Publication: Monitor Volume: 1 Issue: 140

Vladimir Shumeiko, the influential speaker of Russia’s Federation Council, has joined forces with the leaders of some of Russia’s largest regions to create a new political movement. Other leaders of the new movement, which is to be entitled "Russian Reforms–A New Course," include the governors of the Sverdlovsk, Kaliningrad, Tyumen and Khabarovsk Oblasts, all of whom are members of the Federation Council. All these regions are seeking some kind of special relationship with the federal center: Sverdlovsk is set to become the first of Russia’s krais and oblasts to sign a power-sharing treaty with the center modelled on those pioneered by Russia’s ethnically-based republics. Kaliningrad, the strategically placed exclave on theBaltic, may well be next in line to sign such a treaty. Tyumen, which is Russia’s largest oil- and natural gas-producing region, is engaged in a tug-of-war with two nominally ethnic autonomies on its territory over control of the oil and gas reserves and needs Moscow’s support to maintain overall control. Khabarovsk in the Far East has been demanding greater financial autonomy from the center. All except Tyumen have strong links with the military-industrial complex. In addition, Kaliningrad is Russia’s most militarized region, with a large concentration of military bases.

Another common feature is the fact that all these regions have an economic profile which is a product of the old Soviet system with its high military priorities and dependence on raw-material production and export. Their leaders, who represent the traditional local elites, have sought to obtain the maximum economic benefits for themselves from the post-communist climate of nomenklatura privatizaton but have generally been reluctant to embrace thorough-going economic reform. That is to say, they have tended to resist the kind of privatization that would allow investment by outsiders–whether foreign or Russian.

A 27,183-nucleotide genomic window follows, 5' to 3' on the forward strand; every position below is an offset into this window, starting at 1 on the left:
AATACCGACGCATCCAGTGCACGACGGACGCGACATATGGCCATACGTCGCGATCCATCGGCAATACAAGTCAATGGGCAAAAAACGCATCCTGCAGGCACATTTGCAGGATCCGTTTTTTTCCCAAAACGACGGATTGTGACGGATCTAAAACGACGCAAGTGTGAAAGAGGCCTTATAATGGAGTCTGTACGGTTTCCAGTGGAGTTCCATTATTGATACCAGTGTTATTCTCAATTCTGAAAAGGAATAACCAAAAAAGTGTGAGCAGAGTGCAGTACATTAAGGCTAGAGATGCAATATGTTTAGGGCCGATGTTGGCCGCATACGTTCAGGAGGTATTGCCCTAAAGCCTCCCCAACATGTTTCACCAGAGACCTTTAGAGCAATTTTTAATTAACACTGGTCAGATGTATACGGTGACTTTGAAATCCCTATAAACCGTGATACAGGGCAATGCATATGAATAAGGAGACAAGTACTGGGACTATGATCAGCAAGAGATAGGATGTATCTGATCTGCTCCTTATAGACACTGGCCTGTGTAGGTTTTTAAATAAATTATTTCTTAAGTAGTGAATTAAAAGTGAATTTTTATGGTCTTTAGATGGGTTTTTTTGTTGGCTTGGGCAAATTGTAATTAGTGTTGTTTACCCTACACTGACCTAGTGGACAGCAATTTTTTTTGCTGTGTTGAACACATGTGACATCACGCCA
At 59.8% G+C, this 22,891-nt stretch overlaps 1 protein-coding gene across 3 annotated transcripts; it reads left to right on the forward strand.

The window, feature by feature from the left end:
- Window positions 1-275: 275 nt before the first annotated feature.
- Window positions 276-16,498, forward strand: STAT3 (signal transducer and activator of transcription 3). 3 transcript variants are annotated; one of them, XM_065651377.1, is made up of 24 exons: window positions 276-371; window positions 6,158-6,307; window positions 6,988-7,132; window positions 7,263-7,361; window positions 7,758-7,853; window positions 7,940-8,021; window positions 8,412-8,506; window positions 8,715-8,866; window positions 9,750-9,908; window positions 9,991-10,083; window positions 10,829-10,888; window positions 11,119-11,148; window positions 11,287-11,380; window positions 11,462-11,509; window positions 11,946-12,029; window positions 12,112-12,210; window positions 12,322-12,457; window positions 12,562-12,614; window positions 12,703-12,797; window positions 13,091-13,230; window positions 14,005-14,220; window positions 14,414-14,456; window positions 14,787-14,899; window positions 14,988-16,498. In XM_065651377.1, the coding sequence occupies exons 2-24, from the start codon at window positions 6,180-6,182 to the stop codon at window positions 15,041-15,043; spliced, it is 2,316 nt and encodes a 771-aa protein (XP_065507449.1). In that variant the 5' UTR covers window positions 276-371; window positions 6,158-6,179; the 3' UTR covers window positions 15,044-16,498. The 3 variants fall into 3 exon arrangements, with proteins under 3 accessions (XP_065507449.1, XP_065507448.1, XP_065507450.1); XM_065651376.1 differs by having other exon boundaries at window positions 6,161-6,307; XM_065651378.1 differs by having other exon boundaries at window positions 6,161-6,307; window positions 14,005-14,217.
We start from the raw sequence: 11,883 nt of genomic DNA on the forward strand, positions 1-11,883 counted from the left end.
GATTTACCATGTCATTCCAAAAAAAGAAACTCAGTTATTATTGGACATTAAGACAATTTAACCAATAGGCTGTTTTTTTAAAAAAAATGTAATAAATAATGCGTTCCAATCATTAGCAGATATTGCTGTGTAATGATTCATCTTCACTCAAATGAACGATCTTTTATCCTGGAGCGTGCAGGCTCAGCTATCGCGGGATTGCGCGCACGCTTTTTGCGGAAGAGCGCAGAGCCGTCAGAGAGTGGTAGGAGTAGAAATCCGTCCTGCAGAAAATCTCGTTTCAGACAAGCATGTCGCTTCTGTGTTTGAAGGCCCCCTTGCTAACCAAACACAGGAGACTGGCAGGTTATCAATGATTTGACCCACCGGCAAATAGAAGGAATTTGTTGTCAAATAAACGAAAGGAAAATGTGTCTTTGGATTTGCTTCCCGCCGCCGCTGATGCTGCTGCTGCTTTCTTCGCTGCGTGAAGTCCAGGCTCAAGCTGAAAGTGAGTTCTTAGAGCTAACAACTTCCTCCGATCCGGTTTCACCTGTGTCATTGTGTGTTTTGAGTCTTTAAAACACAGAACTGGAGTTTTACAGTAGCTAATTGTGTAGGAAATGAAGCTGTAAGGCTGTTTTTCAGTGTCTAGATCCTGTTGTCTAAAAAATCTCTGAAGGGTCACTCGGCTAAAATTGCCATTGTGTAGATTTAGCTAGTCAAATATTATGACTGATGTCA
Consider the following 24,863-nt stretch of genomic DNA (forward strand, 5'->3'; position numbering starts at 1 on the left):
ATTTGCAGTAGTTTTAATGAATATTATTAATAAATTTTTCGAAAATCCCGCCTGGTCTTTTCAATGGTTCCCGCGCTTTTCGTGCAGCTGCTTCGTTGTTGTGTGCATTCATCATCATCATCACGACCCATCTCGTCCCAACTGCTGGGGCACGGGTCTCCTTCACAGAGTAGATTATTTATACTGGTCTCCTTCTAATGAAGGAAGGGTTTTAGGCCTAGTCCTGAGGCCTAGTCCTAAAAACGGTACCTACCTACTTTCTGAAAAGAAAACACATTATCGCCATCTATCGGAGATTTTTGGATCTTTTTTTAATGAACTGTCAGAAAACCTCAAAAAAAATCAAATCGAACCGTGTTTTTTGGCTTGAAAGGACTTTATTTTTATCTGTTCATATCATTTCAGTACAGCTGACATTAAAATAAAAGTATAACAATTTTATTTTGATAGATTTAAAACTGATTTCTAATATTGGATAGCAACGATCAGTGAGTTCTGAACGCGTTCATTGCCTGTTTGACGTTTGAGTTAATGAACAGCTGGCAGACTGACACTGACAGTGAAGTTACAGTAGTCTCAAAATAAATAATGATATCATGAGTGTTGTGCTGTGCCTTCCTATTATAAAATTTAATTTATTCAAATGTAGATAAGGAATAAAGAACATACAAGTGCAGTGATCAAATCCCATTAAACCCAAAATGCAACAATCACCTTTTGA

The agenda of the new movement seems to reflect these preoccupations. It includes an assertion of the economic autonomy of the regions from the federal center–what Rossel calls "genuine federalism." At the same time, it stresses that "the current reform needs to be adjusted." It calls for stronger state intervention to control what are seen as the undesirable side-effects of the free market, especially in the social sphere. It also calls for priority to "all-round integration with the CIS countries, strengthening of Russia’s positions as a great power, and support for the armed forces and the defense complex." The call for stronger state intervention is apparently meant to imply that the state at the regional level should be free to intervene more in the economy. Weight is added to this interpretation by the fact that the movement’s founder-members include Vladimir Polevanov, who headed Russia’s State Property Committee for a brief period last year until it became clear that his views of privatization were considerably more restrictive than those of his then boss, first deputy premier Anatoly Chubais. (9)

Tighter Currency Controls Ordered.